However, Kalkhoven’s influence on motorsport can be measured far more than the bare statistics of his eponymous race team.

After CART declared bankruptcy in January 2004, he, Gerald Forsythe, and Paul Gentilozzi rescued the category by purchasing the assets and becoming the new owners of what would be known as the Champ Car World Series.

2013 Indy 500 winner Tony Kanaan

In November of that same year, Kalkhoven and Forsythe bought Cosworth Engineering from the Ford Motor Company, ensuring engine supply for the Champ Car field as well as making them players in Formula 1.

According to respected United States motorsport journalist John Oreovicz, Kalkhoven believed IRL CEO Tony George, the enemy in the open-wheeler war, had also tried to acquire Cosworth in yet another attempt to kill off Champ Car.

In February 2008, Kalkhoven and then-INDYCAR SERIES and Indianapolis Motor Speedway CEO Tony George completed extensive negotiations that reunified North American open-wheel racing after 12 years of two competing series. The final Champ Car race took place in April 2008 at Long Beach, California, an event co-owned at the time by Kalkhoven and won by Power in a KV Racing Technology entry.

Fittingly, the last ever Champ Car race, and indeed the only race for the category in 2008 as the reunification took place, was won by Will Power in a KVRT entry.

Fitting also was that said race was the Grand Prix of Long Beach, an event also co-owned by Kalkhoven through the Long Beach Grand Prix Association.

Sebastien Bourdais would be KVRT’s last winner when he triumphed in Detroit in 2016, his third victory for the squad.

A week earlier, the team had fielded three cars in the Indianapolis 500, including the Pirtek Team Murray entry belonging to owner Brett ‘Crusher’ Murray and driven by Matthew Brabham.

Outside of motorsport, Kalkhoven made his mark as a venture capitalist and was named by Worth magazine in 2000 as one of America’s top 50 CEOs.

That recognition came shortly after he oversaw the merger of technology company Uniphase Corporation with JDS FITEL, in 1999.

Kalkhoven had joined Uniphase in 1992 as president, CEO, and chairman, with the company’s annual sales rate increasing over 67 times during his tenure, from $23 million in fiscal 1991 to the $394 million for the quarter ending March 31, 2000.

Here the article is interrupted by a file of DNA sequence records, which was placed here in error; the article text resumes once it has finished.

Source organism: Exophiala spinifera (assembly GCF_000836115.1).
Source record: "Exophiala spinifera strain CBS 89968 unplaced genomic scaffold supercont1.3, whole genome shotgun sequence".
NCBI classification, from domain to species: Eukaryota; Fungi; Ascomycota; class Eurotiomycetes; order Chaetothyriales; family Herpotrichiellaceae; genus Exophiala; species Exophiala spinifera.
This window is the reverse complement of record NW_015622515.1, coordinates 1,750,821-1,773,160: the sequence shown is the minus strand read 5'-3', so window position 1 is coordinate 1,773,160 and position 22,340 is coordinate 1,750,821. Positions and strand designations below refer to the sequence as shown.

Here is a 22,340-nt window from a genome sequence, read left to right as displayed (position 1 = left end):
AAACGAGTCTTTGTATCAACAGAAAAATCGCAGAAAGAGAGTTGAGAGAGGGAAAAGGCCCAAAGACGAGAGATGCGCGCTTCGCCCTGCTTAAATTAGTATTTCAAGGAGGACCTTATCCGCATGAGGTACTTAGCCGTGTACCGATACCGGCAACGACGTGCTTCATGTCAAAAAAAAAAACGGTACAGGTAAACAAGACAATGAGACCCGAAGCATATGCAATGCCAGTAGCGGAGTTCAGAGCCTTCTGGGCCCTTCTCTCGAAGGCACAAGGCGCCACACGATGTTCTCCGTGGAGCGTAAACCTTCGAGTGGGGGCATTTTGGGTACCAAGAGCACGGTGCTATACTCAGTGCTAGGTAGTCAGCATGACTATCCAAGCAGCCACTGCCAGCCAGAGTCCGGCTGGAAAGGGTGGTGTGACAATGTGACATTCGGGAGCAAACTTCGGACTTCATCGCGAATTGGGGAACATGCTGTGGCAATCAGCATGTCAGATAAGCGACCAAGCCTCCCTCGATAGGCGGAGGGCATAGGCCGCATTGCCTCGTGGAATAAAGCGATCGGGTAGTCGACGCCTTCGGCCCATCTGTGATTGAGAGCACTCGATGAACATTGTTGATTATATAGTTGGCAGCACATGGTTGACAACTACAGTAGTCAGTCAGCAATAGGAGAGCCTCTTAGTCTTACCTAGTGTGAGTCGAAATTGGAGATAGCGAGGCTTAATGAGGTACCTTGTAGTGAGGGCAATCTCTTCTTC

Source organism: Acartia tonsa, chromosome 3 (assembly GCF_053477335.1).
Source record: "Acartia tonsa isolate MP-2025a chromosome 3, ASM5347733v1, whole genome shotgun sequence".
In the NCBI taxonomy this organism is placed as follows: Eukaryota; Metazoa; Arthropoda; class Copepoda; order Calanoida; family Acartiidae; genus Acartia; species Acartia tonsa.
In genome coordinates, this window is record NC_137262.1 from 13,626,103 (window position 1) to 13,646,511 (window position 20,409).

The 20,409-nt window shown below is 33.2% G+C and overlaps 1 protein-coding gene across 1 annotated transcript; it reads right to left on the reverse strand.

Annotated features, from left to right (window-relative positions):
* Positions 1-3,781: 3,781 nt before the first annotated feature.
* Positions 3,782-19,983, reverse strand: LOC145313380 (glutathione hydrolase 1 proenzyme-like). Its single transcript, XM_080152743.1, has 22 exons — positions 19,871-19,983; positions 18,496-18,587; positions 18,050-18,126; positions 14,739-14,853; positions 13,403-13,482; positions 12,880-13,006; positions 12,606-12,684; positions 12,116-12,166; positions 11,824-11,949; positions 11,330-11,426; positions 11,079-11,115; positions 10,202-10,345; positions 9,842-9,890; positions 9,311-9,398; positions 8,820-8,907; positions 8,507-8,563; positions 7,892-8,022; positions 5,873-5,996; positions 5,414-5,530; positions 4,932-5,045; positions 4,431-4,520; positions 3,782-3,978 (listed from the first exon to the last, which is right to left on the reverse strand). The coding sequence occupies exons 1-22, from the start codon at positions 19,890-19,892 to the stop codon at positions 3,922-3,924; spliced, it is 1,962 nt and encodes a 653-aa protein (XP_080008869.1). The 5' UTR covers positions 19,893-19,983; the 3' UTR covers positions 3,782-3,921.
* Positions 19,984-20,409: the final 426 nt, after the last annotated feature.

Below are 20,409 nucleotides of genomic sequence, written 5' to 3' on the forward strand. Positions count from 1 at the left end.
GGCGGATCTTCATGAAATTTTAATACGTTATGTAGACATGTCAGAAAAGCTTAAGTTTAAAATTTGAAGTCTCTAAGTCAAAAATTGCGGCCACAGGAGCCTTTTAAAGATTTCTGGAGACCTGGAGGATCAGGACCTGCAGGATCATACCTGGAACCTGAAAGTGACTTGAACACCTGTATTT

He was also a noted philanthropist, including serving on the board of directors of the Association of Hole in the Wall Camps, which benefits children with serious and life-threatening conditions.

Kalkhoven was 77 years of age when he passed away.

Brett Murray Remembers Kevin Kalkhoven

Brett Murray spoke fondly of that period in particular, following Kalkhoven’s passing.

“Kevin Kalkhoven was one of the best people I have met in racing,” he said.

“We hit it off almost immediately, and within a short time I was welcomed into his family.

“While we had some great times at race tracks around the world, the adventures we had away from the track were almost the stuff of legend.

“KK was amazingly generous with his resources and his time.

Kevin Kalkhoven (left) and Brett Murray (right) at Indianapolis Motor Speedway in 2016

“When I put together PIRTEK Team Murray for the 100th Indy 500, there was really only one team we were ever going to partner with.

“Kevin was excited at what I was trying to achieve and helped me with every resource to ensure we made it to the grid and had the equipment to finish the race.

“He was like a racing ‘father’ to me, which makes this news even more difficult the day I say goodbye to my own father in Australia.

“COVID robbed us of time together in the last couple of years, but one of our most recent holidays together in Port Douglas will remain one of many highlights.

“My love and condolences to Kimberly and Kevin’s wide extended family.”